The changes in cropland are driven by the economics of land. Specifically, they are a function of the profitability of cropland. Also, they are assumed to affect, at least directly, only the forest and the other land categories.
A maximum amount of cropland expansion each year (MaxLandExpansion) is fixed by the amount of forest land, the amount of other lands, the amount of potential arable land, and the existing amount of cropland. The maximum amount of expansion must be at least 2/100th of the existing cropland, but beyond that it cannot exceed either the total amount of forest and other land or the difference between 110% of the potential arable land (landarablepot) and current cropland.
The change in the amount of cropland and the initially estimated share of agricultural investment going to cropland in the following year are computed differently depending upon the maximum amount of cropland expansion relative to the amount of existing cropland and the current level of average income in a country. Specifically, if the maximum amount of cropland expansion is less than 10 percent of existing cropland or if the average income in the country is greater than $10,000 (GDPPCP > 10), then it is assumed that there is no change in cropland (lddev = 0) and that no agricultural investment is targeted for cropland development (IALK = 0).
If neither of the conditions mentioned in the previous paragraph is met, i.e., if the country is not too wealthy and there is an ‘adequate’ amount of land for expanding cropland, the amount of change in cropland (lddev) is initially calculated as
iaval is the total amount of funds available for investment in agriculture
IALK is the share of agricultural investment going to cropland development
CLD is the unit cost of cropland development
dkl is the depreciation rate of investment in cropland (essential a maintenance cost for existing cropland)
Note that this equation takes into account the need to maintain existing cropland. Also, at this point, the value of lddev is bound from below to ensure that it does not imply a greater than 10 percent decrease in existing cropland. For relatively poor countries (GDPPCP < 10), the constraint is even stricter. Specifically, IFs calls for a shift in funds to ensure that no cropland is lost. The desired shift in funds is given as
The actual shift in funds is limited to 90 percent of the available funds, however, where the available funds are the investment in agriculture not initially designated for cropland development
The value of lddev given the actual shift in funds is given as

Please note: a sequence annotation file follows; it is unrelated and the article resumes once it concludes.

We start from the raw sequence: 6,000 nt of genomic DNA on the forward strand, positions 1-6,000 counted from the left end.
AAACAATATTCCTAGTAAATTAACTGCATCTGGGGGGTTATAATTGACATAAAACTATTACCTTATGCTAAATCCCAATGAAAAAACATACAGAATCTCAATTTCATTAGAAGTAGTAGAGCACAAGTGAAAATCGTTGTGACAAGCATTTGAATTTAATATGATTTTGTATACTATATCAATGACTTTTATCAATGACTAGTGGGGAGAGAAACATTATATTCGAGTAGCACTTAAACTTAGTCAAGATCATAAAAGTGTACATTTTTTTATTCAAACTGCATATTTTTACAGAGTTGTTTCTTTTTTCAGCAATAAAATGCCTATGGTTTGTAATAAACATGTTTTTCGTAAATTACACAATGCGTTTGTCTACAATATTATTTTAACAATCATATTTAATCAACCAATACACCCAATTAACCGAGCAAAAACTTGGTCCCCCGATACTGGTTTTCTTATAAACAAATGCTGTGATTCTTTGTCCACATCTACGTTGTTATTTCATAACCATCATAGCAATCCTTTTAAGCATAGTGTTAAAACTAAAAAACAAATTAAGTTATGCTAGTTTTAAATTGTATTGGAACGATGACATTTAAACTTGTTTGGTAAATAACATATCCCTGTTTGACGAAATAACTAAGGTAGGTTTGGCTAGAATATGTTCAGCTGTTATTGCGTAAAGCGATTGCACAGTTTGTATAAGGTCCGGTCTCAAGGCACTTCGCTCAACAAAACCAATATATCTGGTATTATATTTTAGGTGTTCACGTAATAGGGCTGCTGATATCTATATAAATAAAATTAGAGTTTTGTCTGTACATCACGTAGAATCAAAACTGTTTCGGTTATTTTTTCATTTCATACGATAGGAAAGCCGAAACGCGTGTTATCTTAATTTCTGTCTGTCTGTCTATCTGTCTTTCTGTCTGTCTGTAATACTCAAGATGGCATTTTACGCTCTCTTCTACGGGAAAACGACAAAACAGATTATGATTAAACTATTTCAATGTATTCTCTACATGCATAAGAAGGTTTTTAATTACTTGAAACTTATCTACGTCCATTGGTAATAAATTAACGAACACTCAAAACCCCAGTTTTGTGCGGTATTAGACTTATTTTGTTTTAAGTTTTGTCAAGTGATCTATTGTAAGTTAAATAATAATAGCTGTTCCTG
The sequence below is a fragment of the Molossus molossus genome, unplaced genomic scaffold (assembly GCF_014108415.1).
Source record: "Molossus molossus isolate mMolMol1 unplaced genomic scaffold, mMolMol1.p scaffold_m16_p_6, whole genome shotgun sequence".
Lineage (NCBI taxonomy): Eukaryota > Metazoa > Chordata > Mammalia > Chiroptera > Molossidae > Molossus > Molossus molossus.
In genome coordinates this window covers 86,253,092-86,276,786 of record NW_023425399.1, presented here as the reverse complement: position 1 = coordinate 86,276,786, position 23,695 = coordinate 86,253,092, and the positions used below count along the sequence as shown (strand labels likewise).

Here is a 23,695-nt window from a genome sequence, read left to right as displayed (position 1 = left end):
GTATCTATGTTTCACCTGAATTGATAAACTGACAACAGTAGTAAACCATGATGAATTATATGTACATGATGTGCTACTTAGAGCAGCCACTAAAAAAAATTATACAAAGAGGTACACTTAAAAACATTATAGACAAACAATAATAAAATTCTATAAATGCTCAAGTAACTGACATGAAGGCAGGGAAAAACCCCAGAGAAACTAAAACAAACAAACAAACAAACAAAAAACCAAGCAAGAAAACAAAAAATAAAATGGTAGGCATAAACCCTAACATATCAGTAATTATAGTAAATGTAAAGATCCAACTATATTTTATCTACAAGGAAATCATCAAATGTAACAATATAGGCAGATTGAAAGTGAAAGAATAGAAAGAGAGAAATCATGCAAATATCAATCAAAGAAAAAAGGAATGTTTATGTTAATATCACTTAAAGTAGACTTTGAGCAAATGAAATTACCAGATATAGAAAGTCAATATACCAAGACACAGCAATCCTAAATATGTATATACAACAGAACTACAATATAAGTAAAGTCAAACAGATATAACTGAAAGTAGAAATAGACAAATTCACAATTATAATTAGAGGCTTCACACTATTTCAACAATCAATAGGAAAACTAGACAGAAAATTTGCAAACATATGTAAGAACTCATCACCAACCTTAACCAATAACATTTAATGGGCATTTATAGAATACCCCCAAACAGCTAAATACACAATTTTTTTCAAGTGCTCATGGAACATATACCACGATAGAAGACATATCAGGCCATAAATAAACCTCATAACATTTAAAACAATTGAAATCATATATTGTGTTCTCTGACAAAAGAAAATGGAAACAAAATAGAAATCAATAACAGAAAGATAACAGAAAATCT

In addition, the share of investment in agriculture designated for cropland development is updated to be 
The changes in cropland are linked to changes in land in the forest and ‘other’ categories. The amount coming from/going to forests reflects the share of forest land relative to ‘other’ land, as well as the current level of development
ForShrPar is given by the function depicted below that
The solid line holds when land is being converted from forests to cropland (lddev > 0) and the dotted line holds when land is being converted from cropland to forests (lddev < 0). In either case, this implies that the less of the change is related to forest land than would be expected by its share. Two other qualifiers are that the changes in forest land (LDDEVFor) and the changes in ‘other’ land cannot exceed 90 percent of existing land in these categories and the shifts cannot result in either land category falling below 1,000 hectares. These limits feedback to the change in cropland, finally resulting in the following
Turning back to the future cost of cropland development, this is estimated differently based only on whether there is ‘adequate’ room for cropland land expansion, defined as when the maximum amount of cropland expansion is greater than 10 percent of existing cropland. If this is the case, the future price of cropland is estimated as
RemRat is the ratio of the maximum land for expansion in the first year to the maximum land for expansion in the current year, with a maximum value of 10
This basically states that the price of cropland development grows linearly with growth in cropland and exponentially with declines in available land for cropland expansion.
Alternatively, if the maximum amount of cropland expansion in a given year is less than or equal to10 percent of existing cropland, the cost of bringing new land under cultivation is assumed to grow at the maximum of either 2 percent per year from the cost in the first year or the growth of cropland from the first year. Furthermore, it is not allowed to decline. Thus,
 Given that IALK represents a share value, it is also bound to be <= 1.